COBOL Data Division Clauses (1 of 3)

ID-100202161Many mainframe programmers not so clear about COBOL data division clauses. The below clauses extensively used in COBOL programmes. Also, the below are top COBOL interview questions.

The Data Division clauses are used to describe elementary and group data items. An elementary data item is a data item that is not further divided. COBOL provides many clauses to describe the characteristics of an elementary data item.

Group items cannot have PICTURE, SYNCHRONIZED, JUSTIFIED, or BLANK WHEN ZERO clauses.


The REDEFINES clause lets you describe the same computer memory using different data descriptions. This clause can be used with both elementary and group data items.

data-name-1 REDEFINES data-name-2

The data-name-2 item must be a previously defined data item and must have the same level number as data-name-1. In addition, no entries with a lower-level number can occur between data-name-2 and data-name-1. In other words, data-name-1 must immediately follow the definition of data-name-2, except that multiple redefinitions of the same area are permitted. When you use multiple REDEFINES clauses, all the clauses must refer back to the original data-name that defined the area.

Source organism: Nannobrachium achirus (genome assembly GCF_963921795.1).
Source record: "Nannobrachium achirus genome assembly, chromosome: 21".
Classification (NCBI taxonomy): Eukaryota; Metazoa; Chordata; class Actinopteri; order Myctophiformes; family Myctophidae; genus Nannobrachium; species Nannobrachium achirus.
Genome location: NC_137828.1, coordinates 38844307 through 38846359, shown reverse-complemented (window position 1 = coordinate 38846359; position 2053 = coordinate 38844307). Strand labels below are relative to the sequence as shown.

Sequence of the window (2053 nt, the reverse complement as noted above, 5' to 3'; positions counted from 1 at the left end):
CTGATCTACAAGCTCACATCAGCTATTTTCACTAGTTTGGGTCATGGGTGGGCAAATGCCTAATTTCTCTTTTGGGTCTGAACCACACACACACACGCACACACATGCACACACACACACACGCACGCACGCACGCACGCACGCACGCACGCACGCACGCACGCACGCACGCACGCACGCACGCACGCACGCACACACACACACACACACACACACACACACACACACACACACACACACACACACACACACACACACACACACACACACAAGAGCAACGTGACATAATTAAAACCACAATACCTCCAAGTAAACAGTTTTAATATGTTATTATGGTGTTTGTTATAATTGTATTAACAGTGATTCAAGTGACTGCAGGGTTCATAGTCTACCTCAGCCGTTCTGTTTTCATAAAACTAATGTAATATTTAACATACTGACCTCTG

The PICTURE clause (together with the USAGE clause) defines the exact size, format, and type of data for an elementary item. Every elementary item, with a few exceptions, must have a PICTURE (or the abbreviation PIC) clause



The USAGE clause lets you specify the format of a data item in the computer’s memory to make most efficient usage of the computer’s memory space and arithmetic capabilities. The USAGE clause does not affect the use of an item (although some statements in the Procedure Division restrict some operands to certain USAGE clauses).

Interview question:

This clause can be used with both elementary and group data items.


  • Binary
  • Computational
  • Comp
  • Index
  • Packed decimal



Author: Srini

Experienced software developer. Skills in Development, Coding, Testing and Debugging. Good Data analytic skills (Data Warehousing and BI). Also skills in Mainframe.